Two women vie to make history as Virginia lieutenant governor

‘I’m thrilled we will be saying ‘Madam President’ come next year’

Virginia's 2021 lieutenant governor candidates Hala Ayala and Winsome Sears
Virginia's 2021 lieutenant governor candidates Hala Ayala and Winsome Sears (WSLS 10)

RICHMOND, Va. – It’s been nearly three decades since Virginia’s only woman to win a statewide race held political office.

That drought will end in November when voters decide whether Democratic Del. Hala Ayala or former Republican legislator Winsome Sears will be their next lieutenant governor. Either will make history as the first woman of color to serve statewide.

In interviews this week, after Ayala’s win in the Democratic primary Tuesday, both Democratic and Republican women expressed excitement about the race and frustration that it’s taken so long to get here.

“I’m thrilled we will be saying ‘Madam President’ come next year,” Republican state Sen. Siobhan Dunnavant said, referring to how the staid chamber addresses the lieutenant governor who oversees it.

The lone female statewide officeholder in Virginia’s long history is Democrat Mary Sue Terry, who served as attorney general from 1986 to 1993.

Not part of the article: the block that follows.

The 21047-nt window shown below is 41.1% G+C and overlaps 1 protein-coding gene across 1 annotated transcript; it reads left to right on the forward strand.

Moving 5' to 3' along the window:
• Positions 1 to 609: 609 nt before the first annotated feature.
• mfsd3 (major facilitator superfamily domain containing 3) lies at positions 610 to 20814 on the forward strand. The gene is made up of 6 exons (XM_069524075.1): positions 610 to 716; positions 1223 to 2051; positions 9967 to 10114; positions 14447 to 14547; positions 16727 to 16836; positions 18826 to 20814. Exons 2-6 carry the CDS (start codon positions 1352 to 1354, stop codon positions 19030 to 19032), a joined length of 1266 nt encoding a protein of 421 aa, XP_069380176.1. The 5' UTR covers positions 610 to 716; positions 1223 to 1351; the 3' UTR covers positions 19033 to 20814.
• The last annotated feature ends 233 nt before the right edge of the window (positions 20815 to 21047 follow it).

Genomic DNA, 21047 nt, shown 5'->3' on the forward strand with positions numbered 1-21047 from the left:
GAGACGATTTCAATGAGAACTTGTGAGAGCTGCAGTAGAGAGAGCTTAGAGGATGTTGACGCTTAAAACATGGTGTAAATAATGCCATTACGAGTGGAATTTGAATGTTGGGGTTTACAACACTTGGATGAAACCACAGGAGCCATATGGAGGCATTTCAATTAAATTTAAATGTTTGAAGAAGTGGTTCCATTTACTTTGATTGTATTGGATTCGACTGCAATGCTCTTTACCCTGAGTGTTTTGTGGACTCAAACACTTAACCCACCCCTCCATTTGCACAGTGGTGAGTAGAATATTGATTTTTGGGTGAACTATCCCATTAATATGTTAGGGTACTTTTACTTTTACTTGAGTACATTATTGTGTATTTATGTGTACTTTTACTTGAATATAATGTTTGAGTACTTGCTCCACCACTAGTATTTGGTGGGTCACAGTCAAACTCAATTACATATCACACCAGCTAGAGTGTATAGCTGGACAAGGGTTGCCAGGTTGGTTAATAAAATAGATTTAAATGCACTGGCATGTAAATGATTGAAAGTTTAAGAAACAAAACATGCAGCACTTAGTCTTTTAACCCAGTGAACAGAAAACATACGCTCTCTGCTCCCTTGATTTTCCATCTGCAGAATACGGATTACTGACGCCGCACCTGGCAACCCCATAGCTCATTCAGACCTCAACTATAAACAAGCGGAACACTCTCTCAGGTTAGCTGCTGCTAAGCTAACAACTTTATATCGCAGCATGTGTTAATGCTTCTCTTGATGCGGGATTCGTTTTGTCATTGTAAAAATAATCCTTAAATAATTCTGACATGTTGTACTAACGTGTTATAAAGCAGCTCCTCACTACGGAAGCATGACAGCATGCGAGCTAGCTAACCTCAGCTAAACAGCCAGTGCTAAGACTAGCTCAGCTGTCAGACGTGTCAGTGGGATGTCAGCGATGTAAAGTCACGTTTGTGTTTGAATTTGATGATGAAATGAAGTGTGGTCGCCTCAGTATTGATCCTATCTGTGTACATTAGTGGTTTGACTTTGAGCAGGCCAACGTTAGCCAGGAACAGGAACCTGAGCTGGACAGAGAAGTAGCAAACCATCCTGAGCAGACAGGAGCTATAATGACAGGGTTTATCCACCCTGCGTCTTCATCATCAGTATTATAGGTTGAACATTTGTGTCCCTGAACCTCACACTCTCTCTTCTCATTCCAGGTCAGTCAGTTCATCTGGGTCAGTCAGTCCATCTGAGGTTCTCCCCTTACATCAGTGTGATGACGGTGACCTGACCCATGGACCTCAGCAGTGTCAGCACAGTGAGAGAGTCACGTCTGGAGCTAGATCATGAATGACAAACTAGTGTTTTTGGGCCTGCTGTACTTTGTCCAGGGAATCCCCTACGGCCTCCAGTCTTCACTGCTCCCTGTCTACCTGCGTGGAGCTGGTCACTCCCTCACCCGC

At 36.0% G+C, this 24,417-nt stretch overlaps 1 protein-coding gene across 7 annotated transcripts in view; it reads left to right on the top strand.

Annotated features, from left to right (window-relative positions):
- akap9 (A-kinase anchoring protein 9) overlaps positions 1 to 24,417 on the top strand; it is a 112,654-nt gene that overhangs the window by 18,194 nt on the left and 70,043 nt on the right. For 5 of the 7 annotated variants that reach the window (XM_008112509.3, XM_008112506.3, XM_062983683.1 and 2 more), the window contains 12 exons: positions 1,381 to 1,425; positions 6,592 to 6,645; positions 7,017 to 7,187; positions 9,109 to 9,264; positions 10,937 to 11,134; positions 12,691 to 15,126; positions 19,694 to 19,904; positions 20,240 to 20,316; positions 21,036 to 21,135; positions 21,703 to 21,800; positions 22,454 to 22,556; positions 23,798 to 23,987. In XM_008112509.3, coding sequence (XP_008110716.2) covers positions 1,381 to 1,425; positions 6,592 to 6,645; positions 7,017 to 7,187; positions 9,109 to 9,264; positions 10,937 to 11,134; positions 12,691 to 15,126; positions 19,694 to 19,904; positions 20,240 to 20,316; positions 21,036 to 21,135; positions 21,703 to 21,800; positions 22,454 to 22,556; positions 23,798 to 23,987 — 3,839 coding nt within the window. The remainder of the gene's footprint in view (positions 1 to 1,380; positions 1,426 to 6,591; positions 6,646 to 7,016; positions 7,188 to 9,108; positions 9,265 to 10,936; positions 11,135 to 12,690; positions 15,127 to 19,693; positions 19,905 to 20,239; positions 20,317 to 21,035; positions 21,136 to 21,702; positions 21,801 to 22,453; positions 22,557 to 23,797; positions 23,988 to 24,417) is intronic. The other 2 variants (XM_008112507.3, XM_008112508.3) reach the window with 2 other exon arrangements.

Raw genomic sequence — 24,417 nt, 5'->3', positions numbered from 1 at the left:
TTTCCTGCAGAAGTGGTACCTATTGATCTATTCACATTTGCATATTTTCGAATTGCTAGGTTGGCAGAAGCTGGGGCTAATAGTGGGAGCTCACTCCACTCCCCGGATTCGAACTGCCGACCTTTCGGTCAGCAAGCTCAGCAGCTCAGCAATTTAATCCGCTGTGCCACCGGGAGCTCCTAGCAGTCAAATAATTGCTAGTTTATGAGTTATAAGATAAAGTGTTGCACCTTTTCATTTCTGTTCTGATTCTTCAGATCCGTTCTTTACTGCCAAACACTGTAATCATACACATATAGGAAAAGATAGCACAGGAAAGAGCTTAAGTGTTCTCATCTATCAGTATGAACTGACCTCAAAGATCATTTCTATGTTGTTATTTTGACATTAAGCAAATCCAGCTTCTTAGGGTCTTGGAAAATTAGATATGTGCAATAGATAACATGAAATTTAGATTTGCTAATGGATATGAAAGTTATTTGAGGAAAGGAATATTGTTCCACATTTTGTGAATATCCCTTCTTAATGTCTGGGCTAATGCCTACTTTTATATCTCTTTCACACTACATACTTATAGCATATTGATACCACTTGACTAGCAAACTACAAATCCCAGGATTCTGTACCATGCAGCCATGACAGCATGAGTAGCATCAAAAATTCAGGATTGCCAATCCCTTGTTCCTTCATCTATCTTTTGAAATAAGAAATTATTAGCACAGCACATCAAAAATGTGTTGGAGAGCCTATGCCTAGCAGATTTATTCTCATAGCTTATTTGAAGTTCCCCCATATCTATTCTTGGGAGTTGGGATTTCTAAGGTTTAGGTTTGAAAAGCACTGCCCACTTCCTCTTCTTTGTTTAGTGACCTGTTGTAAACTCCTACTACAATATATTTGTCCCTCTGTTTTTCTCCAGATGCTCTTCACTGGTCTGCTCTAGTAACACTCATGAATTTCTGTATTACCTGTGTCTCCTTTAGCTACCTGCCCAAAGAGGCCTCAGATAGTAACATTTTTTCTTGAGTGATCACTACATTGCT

“If a UFO came and stayed long enough to observe our situation, one gender has most of the power and the majority is second-class,” Terry said during a recent speech at a museum event, the Martinsville Bulletin reported. “There is something wrong with this picture.”

Barring some extraordinary turn of events, this year’s race will pit Ayala, a cybersecurity specialist who launched her political career in 2017 in response to the election of Donald Trump, against Sears, a Marine veteran who has made history as a woman in politics before. Each has cast the other as a radical or extremist.

Sears, who won the GOP nomination at a convention last month, got her start in elected office in 2001 when she stunned both parties by defeating a 10-term Democrat in an overwhelmingly blue district to become the first Black Republican woman elected to the House of Delegates.